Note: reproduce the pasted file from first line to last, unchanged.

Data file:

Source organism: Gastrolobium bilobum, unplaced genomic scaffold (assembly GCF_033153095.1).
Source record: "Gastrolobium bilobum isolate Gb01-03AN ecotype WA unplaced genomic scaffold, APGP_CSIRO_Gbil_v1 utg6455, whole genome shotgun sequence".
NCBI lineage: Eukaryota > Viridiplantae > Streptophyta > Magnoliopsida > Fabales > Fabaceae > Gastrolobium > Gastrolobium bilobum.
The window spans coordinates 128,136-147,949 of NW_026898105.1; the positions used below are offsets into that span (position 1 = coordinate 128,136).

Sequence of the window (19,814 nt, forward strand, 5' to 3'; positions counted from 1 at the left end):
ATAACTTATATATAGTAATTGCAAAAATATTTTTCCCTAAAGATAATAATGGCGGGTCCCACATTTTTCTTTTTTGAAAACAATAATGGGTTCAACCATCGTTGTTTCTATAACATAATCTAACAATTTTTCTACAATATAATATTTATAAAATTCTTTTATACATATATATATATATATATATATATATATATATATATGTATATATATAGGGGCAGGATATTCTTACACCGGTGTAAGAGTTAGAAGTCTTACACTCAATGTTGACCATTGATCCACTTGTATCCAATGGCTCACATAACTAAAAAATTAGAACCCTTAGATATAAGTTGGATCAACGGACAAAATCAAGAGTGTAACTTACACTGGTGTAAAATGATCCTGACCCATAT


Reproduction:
Source organism: Gastrolobium bilobum, unplaced genomic scaffold (assembly GCF_033153095.1).
Source record: "Gastrolobium bilobum isolate Gb01-03AN ecotype WA unplaced genomic scaffold, APGP_CSIRO_Gbil_v1 utg6455, whole genome shotgun sequence".
NCBI lineage: Eukaryota > Viridiplantae > Streptophyta > Magnoliopsida > Fabales > Fabaceae > Gastrolobium > Gastrolobium bilobum.
The window spans coordinates 128,136-147,949 of NW_026898105.1; the positions used below are offsets into that span (position 1 = coordinate 128,136).

Sequence of the window (19,814 nt, forward strand, 5' to 3'; positions counted from 1 at the left end):
ATAACTTATATATAGTAATTGCAAAAATATTTTTCCCTAAAGATAATAATGGCGGGTCCCACATTTTTCTTTTTTGAAAACAATAATGGGTTCAACCATCGTTGTTTCTATAACATAATCTAACAATTTTTCTACAATATAATATTTATAAAATTCTTTTATACATATATATATATATATATATATATATATATATATATGTATATATATAGGGGCAGGATATTCTTACACCGGTGTAAGAGTTAGAAGTCTTACACTCAATGTTGACCATTGATCCACTTGTATCCAATGGCTCACATAACTAAAAAATTAGAACCCTTAGATATAAGTTGGATCAACGGACAAAATCAAGAGTGTAACTTACACTGGTGTAAAATGATCCTGACCCATAT